Once again — subverting democracy by completely destroying the concept of Consent of the Governed.
All in a day’s work.
[Update a while later]
Obama himself was leading the discussion of how to take away the tax benefits.
It would be a huge improvement over the current mess:
I think that from the libertarian perspective, either of these proposals should be preferable to Obamacare. I’d even argue that they should both be more appealing to progressives. But the administration didn’t want simple, modest and stable; it wanted a massive, transformational legacy. Which is why, four years later, we’re still fighting about it.
Congress won’t like this. Insufficient opportunities for graft.
Note the implicit acknowledgement that they’re going to be using Falcons.
Longer ago than I care to think about (OK, four decades or so), I regularly visited a place out in Holly, MI to scrounge parts for my British sports cars. Every other time or so, when I’d go out, and come back with the part I needed, the owner (or manager) would ask me if I wanted a job. The last time I did it was in the nineties, when I went to a place on Hawthorne Blvd in Hawthorne to get a distributor for my Honda Accord, whose shaft had sheared off on the 405 in Orange County.
Google and others want a taxpayer bail out for their desert bird roaster.
That looks like a nice bill for the new Congress to make Obama have to sign.
More at (appropriately) Powerline:
The sheer temerity of the request is almost outweighed by the unintended humor of their explanation for the failure of their project: the Sun isn’t shining as much as they thought it would. But I think they’re barking up the wrong tree: rather than ask for your money so they don’t have to use their money, they should ask the guy who said he would make the oceans recede, to order the Sun to stop slacking — rudely continuing to shine as it has for five billion years — and brighten up for Google, NRG, and Obama’s legacy.
What fools these mortals who support this insanity be.
Thoughts from Holman Jenkins. I like the idea of naming errant asteroids after senators.
[Second link should get you through the paywall]
That’s what the GOP needs to focus on, not social issues.
How well does the historical analogy work?
Germany remains divided. History can remain destiny for a long time.
An article at Technology Review about Elon’s plans for next year.
Why it’s doomed to fail?
It’s never looked technically/economically realistic to me.
Will Californians (particularly southern Californians) get some relief this winter?
Maybe. I sure hope so. Even ignoring the economic issues, winter is my favorite time of year here, with the rainy season, which almost completely eluded us this past January/February.
An interview with Joel Garreau. Not sure I agree with this:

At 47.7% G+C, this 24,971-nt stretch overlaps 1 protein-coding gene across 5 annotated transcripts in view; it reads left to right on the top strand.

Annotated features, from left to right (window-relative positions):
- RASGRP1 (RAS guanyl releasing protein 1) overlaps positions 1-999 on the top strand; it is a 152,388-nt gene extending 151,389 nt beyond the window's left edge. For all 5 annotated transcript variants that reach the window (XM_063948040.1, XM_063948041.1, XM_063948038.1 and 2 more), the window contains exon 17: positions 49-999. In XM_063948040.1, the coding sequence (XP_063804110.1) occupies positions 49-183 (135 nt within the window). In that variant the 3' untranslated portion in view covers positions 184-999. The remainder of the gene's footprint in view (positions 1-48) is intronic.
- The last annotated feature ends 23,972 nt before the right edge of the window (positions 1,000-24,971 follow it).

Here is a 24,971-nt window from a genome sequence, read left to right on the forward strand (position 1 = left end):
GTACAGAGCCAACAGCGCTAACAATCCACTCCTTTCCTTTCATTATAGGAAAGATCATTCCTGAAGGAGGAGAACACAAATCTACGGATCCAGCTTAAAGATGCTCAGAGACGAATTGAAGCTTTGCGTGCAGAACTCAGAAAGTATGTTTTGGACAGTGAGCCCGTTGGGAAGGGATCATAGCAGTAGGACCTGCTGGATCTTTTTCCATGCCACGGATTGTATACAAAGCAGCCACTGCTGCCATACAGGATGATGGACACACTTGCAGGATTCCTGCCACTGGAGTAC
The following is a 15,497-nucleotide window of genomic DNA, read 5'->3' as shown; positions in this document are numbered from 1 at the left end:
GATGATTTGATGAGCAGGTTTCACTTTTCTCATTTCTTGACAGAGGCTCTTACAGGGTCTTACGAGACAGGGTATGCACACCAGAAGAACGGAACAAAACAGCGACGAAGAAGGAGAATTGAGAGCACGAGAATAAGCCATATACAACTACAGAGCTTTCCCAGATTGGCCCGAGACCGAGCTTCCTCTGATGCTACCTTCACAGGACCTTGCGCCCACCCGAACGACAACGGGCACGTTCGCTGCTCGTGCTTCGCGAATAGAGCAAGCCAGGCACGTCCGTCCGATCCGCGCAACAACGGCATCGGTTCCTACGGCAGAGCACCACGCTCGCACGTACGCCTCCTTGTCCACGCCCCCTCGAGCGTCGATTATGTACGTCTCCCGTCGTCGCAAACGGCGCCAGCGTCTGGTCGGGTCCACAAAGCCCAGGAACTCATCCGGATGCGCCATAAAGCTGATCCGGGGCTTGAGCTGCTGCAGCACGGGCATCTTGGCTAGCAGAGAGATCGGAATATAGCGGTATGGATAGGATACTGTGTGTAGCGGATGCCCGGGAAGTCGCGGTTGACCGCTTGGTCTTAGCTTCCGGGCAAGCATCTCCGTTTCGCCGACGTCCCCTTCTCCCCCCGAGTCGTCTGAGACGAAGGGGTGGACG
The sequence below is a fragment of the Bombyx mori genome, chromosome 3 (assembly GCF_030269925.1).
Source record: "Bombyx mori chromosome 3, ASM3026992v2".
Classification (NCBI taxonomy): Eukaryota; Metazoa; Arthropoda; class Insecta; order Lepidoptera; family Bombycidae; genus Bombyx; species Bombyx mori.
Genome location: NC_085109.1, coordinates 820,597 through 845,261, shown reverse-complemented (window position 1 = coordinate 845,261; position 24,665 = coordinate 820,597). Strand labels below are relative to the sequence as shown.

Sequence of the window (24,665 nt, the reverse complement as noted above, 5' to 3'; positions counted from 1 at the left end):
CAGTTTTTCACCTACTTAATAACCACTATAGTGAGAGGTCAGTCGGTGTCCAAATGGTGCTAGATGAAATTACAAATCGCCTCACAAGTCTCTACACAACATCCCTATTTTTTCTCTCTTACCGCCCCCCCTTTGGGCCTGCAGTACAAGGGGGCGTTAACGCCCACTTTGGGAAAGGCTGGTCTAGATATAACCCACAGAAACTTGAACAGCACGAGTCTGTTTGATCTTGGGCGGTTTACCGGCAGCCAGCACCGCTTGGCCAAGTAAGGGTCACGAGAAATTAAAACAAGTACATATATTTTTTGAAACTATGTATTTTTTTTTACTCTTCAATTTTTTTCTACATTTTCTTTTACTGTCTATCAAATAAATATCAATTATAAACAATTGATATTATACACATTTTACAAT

Boomer octogenarians in 2030 have “too many hard miles on their chassis” to fully benefit, but younger people may have trouble imagining the onetime prevalence of sickness and death.
I won’t be quite that old, but I think that there’s a good possibility that even for octo/nonoganerians there will be potential reversal of damage, and rejuvenation by then. And current government policies based on Scenario 1 (i.e., pretty much business as usual) are doomed to bankruptcy.
…but are losing at home.
Every generation must relearn the lessons. Unfortunately, it’s even harder to teach them when people who find them personally inconvenient to their agendas are in charge of the educational system.
“Whenever you can’t have a debate, I often think that’s evidence that there’s a problem,” Thiel said on The Glenn Beck Program. “When people use the word ‘science,’ it’s often a tell, like in poker, that you’re bluffing. It’s like we have ‘social science’ and we have ‘political science,’ [but] we don’t call it ‘physical science’ or ‘chemical science.’ We just call them physics and chemistry because we know they’re right.”
Thiel said no one will be upset if you ask questions about the periodic table, because it is actually science. But referring to man-made climate change as “science” tells you “that people are exaggerating and they’re bluffing a little bit,” Thiel said.
“The weather has not been getting warmer for the last 15 years. The hockey stick that Al Gore predicted in the early 2000s on the climate has not happened,” he remarked. “And I think as this monolithic culture breaks down, you can have more debates.”
…in Michigan. This is shameful, but Snyder probably did stand a good chance of losing his reelection if he hadn’t supported it.
First California, and now some people in south Florida want to split with Tallahassee. The reason is sort of hilariously stupid, though:
Harris told the commission that Tallahassee isn’t providing South Florida with proper representation or addressing its concerns when it comes to sea-level rising.
“We have to be able to deal directly with this environmental concern and we can’t really get it done in Tallahassee,” Harris said. “I don’t care what people think — it’s not a matter of electing the right people.”
Mayor Philip Stoddard agreed with Harris’ reasoning, saying he’s advocated for secession for the past 15 years but never penned a resolution.
“It’s very apparent that the attitude of the northern part of the state is that they would just love to saw the state in half and just let us float off into the Caribbean,” Stoddard said. “They’ve made that abundantly clear every possible opportunity and I would love to give them the opportunity to do that.”
If there weren’t enough reasons for me to leave Boca, living in a state dominated by south Floridians would seal the deal.
There was an interesting blog post at OSTP last week:
Have ideas for massless exploration and bootstrapping a Solar System civilization? Send your ideas for how the Administration, the private sector, philanthropists, the research community, and storytellers can further these goals at email@example.com.
Needless to say, I don’t expect this to go anywhere with the current Congressional committees.